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Original Issue


The subtropical maze of Florida's Everglades (left) and the chill-steeped waters of Washington's Sammamish River 4,000 miles away (right) have one thing in common: both waterways offer narrow winding courses over shallow streams strewn with obstacles. To run over the trees, marshes, stumps and occasional alligators found in the Everglades, special shallow-draught cruisers, known as air boats, have been created. Air boats, driven by large wooden propellers on the stern, can skim along at 70 mph.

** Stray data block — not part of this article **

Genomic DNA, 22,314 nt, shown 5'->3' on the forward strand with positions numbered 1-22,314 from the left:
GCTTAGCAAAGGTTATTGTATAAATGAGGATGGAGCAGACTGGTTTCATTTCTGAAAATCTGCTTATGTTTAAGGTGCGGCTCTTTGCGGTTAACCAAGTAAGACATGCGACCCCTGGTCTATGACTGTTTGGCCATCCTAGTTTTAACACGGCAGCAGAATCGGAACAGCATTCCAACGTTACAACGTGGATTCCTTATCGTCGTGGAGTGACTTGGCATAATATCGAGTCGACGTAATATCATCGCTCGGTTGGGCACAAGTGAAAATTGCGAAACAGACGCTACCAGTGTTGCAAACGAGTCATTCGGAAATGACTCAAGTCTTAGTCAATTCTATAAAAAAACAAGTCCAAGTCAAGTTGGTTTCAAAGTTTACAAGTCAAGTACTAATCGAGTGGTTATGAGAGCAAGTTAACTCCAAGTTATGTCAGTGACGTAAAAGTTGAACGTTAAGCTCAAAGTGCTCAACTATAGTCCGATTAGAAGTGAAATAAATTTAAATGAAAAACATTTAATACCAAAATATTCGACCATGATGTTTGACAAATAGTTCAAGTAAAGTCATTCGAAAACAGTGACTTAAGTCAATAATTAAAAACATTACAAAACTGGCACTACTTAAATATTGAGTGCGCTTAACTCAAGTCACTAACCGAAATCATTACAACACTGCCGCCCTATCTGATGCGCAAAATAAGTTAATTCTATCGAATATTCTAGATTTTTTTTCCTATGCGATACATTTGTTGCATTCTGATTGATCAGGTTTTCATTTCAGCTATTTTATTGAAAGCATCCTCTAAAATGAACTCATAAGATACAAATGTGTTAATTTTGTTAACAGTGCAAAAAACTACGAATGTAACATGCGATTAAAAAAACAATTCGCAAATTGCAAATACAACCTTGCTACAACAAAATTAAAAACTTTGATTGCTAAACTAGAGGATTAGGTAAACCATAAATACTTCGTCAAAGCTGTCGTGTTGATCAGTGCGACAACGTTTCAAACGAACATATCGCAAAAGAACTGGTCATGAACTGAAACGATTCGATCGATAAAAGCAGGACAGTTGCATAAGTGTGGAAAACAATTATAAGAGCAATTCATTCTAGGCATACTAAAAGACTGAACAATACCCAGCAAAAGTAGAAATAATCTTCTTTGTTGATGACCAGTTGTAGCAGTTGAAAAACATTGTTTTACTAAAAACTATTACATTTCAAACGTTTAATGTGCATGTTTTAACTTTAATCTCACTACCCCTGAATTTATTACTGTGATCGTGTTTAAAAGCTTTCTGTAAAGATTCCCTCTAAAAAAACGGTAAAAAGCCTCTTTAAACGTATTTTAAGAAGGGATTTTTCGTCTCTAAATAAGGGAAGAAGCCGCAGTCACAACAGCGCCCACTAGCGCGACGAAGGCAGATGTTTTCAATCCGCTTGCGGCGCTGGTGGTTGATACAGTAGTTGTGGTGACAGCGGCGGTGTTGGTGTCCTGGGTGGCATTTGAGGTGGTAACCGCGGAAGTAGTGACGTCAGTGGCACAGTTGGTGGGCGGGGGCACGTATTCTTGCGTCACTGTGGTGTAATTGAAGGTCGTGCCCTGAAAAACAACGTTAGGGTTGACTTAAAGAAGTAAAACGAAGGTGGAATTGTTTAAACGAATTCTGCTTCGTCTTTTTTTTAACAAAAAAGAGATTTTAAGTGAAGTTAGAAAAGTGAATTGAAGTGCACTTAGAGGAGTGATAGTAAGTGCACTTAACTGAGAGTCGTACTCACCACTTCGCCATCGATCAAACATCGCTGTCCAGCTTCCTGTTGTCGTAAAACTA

The Sammamish River, near Seattle, is only 13 miles long but it offers northwestern sailors a fine opportunity to test their navigating skill. Every March those who complete the trip from mouth to headwaters of "The Slough" are eligible to join the Bar Pilots Association. The tricky Sammamish is made more difficult by floating timbers and debris which may foul a propeller, stove in a hull. To make things a little more exciting Bar Pilots toss in a few logs of their own. Successful navigators are sworn in on a bent propeller, down a drink of Slough water to seal the rites.

Sammamish River, near Seattle, is choked with boats as would-be navigators hold muster before starting trip upstream.

Derbied Navigator Peggy Batie, a Seattle housewife, heads her canopied runabout up the Sammamish. Canopied boat was dubbed African Queen by other pilots. Peggy's husband Bob went along as a passenger, had to help push the boat off sand bar.